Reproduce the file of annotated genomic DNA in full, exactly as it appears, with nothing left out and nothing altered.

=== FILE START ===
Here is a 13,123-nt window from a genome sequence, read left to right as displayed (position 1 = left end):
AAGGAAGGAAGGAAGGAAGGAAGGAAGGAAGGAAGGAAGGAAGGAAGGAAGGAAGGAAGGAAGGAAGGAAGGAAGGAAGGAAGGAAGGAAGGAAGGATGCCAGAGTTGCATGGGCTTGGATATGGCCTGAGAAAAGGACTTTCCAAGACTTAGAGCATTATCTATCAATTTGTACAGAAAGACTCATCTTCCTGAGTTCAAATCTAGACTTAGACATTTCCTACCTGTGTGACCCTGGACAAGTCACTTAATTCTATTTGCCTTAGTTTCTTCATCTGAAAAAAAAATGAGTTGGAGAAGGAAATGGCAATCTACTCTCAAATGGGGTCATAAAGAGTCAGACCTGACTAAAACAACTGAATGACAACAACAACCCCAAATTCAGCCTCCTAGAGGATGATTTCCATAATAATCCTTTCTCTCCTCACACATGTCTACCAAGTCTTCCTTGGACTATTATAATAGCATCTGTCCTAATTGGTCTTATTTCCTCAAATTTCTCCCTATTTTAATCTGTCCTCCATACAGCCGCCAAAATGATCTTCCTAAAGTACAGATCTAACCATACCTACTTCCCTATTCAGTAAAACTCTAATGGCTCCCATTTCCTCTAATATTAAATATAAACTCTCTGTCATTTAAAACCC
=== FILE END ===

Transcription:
Here is a 13,123-nt window from a genome sequence, read left to right as displayed (position 1 = left end):
AAGGAAGGAAGGAAGGAAGGAAGGAAGGAAGGAAGGAAGGAAGGAAGGAAGGAAGGAAGGAAGGAAGGAAGGAAGGAAGGAAGGAAGGAAGGAAGGATGCCAGAGTTGCATGGGCTTGGATATGGCCTGAGAAAAGGACTTTCCAAGACTTAGAGCATTATCTATCAATTTGTACAGAAAGACTCATCTTCCTGAGTTCAAATCTAGACTTAGACATTTCCTACCTGTGTGACCCTGGACAAGTCACTTAATTCTATTTGCCTTAGTTTCTTCATCTGAAAAAAAAATGAGTTGGAGAAGGAAATGGCAATCTACTCTCAAATGGGGTCATAAAGAGTCAGACCTGACTAAAACAACTGAATGACAACAACAACCCCAAATTCAGCCTCCTAGAGGATGATTTCCATAATAATCCTTTCTCTCCTCACACATGTCTACCAAGTCTTCCTTGGACTATTATAATAGCATCTGTCCTAATTGGTCTTATTTCCTCAAATTTCTCCCTATTTTAATCTGTCCTCCATACAGCCGCCAAAATGATCTTCCTAAAGTACAGATCTAACCATACCTACTTCCCTATTCAGTAAAACTCTAATGGCTCCCATTTCCTCTAATATTAAATATAAACTCTCTGTCATTTAAAACCC